Current events—namely, the Israel-Hamas War, in which innumerable Palestinian and Jewish lives have been lost, and which has caused immeasurable suffering, both on-the-ground in Gaza, the West Bank, Palestine, and Israel as well as across multiple diasporas—have fundamentally changed the political, ethical, and psychic landscape in which PSFS’ collaboration with FORGE was originally scheduled to take place. 

We have pivoted and will not move forward with the public events. 

This was not a hasty decision, nor do we take lightly our responsibility to be transparent with you, the Powell Street Festival community, about how we arrived here. 

For the better part of October, PSFS board members, staff, and volunteers have been discussing the rapidly evolving Israel-Hamas War. We have seriously considered how our actions in Vancouver might have an impact—positively, negatively, or otherwise.  And, we are keenly aware that some of our own community members are bound up in this still unfolding, volatile situation. We have sought—and seek, now—to slow down, to listen to one another, and to respond accordingly. 


Taking Action: Care, Relationships, and Transparency 

On Wednesday, October 25th, the PSFS Board of Directors gathered for our monthly meeting. Much of the discussion revolved around how to navigate our scheduled programming amidst newly unfolding current events. The PSFS Board arrived at three interrelated guiding commitments: 

1) To care for artists. 

We appreciate that in such volatile times, artists are frequently among the first to render themselves vulnerable—not just through their creative practice(s), but often through on-the-ground organizing and activism—to all kinds of difficulty, from physical danger to psychic trauma. As such, we reached out to the artists involved in the Chutzpah! Festival via PSFS. We also considered the ongoing displacement and myriad forms of violence taking place in Paueru Gai and the Downtown Eastside.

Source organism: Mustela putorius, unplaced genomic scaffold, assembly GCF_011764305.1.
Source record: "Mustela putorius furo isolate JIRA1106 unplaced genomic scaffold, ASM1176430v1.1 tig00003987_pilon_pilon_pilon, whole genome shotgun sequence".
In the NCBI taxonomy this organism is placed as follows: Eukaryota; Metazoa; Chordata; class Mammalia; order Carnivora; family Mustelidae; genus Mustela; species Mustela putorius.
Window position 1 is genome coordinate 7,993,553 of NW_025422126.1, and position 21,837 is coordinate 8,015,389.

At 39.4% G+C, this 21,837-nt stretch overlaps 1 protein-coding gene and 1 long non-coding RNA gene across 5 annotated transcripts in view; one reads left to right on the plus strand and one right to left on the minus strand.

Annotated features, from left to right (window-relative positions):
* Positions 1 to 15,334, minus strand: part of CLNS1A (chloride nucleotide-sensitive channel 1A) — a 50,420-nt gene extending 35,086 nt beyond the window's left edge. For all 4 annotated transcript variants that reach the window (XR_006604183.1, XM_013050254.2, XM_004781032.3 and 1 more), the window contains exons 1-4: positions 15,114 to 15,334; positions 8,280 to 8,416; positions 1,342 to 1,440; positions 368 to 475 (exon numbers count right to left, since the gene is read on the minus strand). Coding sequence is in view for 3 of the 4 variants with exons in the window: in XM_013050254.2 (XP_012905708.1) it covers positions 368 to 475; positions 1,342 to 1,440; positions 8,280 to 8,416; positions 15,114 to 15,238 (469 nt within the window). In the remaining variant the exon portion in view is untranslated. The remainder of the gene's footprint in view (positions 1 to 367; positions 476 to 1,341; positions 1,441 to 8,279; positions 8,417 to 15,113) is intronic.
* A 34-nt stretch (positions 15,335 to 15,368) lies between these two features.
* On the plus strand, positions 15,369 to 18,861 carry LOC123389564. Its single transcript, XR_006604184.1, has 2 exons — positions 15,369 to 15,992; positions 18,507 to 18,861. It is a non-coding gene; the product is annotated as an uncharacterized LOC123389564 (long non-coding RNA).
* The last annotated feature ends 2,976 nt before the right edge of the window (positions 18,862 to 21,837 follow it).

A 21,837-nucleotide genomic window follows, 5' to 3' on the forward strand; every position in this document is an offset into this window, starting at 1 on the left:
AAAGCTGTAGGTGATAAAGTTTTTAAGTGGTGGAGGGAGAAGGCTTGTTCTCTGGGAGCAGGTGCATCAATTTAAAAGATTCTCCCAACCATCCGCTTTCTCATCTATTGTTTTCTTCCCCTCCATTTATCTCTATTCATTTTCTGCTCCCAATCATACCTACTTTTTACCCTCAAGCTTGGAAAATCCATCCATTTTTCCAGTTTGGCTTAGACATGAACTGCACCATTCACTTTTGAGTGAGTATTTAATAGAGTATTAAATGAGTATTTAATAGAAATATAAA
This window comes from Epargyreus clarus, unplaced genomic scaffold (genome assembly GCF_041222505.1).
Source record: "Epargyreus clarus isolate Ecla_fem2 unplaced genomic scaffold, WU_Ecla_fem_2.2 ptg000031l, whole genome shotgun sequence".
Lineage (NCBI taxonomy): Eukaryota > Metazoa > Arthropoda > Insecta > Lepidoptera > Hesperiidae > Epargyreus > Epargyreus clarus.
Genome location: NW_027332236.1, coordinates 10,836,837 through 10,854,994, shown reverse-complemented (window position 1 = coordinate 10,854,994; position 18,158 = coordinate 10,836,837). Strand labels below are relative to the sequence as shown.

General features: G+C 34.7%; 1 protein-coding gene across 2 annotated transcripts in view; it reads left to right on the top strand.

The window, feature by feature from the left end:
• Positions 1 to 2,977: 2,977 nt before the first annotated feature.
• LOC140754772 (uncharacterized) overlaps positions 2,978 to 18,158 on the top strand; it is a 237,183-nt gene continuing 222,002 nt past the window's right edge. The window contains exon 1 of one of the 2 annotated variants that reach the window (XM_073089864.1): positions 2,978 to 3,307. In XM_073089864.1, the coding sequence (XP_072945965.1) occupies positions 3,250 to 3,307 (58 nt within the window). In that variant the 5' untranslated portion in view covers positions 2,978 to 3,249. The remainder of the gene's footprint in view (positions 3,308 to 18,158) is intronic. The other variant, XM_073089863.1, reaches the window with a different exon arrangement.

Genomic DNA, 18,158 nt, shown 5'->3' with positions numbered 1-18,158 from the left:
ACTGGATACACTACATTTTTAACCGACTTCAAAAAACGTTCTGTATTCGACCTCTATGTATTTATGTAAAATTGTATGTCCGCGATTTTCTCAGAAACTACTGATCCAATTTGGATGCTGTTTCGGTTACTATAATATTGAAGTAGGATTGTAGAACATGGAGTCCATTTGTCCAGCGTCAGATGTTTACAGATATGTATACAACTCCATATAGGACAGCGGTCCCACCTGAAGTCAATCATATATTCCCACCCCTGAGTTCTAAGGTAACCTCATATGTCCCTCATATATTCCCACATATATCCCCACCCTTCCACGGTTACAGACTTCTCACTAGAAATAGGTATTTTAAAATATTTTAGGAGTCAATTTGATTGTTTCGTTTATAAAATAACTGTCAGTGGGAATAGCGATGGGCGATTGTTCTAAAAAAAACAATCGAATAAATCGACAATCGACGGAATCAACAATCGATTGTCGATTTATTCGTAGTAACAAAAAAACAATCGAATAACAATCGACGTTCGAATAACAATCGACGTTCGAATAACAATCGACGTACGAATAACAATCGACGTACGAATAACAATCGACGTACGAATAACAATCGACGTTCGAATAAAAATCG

2) To fulfill our mandate not just at our events, but through our relationships. 

Many of us tend to think of celebrating Japanese Canadian art and culture as something that happens at Powell Street Festival itself, and/or through other PSFS programming—including public conversations like the one we had planned to host in partnership with Chutzpah! Festival for FORGE. However, we have recently been reflecting on what it means to celebrate Japanese Canadian art and culture. Specifically, we have come to an understanding of celebration as something that happens not just at our programs, but through the work of developing our programs and tending to our everyday relationships. Our many conversations and careful listening to one another, including with Jessica Mann Gutteridge, Artistic Managing Director of Chutzpah! Festival, are in fact a fulfillment of our mandate to bridge community through art and culture.   

3) To be transparent about our actions and decisions. 

As an organization, PSFS is accustomed to navigating a complex network of overlapping claims to home (that is, those claims to home which shape Paueru Gai and the Downtown Eastside). The ever-changing and increasingly volatile political, social, and emotional landscapes of which we are a part require new levels of care, of tenderness in our relationships, and indeed of transparency. Our pivot from Chutzpah! Festival’s FORGE programming is an intentional action to support human rights—of both Jewish and Palestinian people. We are respecting the sensitivity of the issues and timing which require making space for the complexities of trauma and more groundwork before public programs can be offered. 

Ultimately, we call for a ceasefire, accountability for war crimes, as well as the delivery of basic human necessities (such as water, food, electricity, medicine, and healthcare) to all, including Palestinians in Gaza, nearly half of whom are children, whose rights—as both humans and children (see United Nations Convention on the Rights of the Child)—are being doubly violated. 

We thank our community members for taking the time to read our update. We hope that we have been able to illustrate not only our commitment to celebrating the arts, but also to humanity.    


Powell Street Festival Society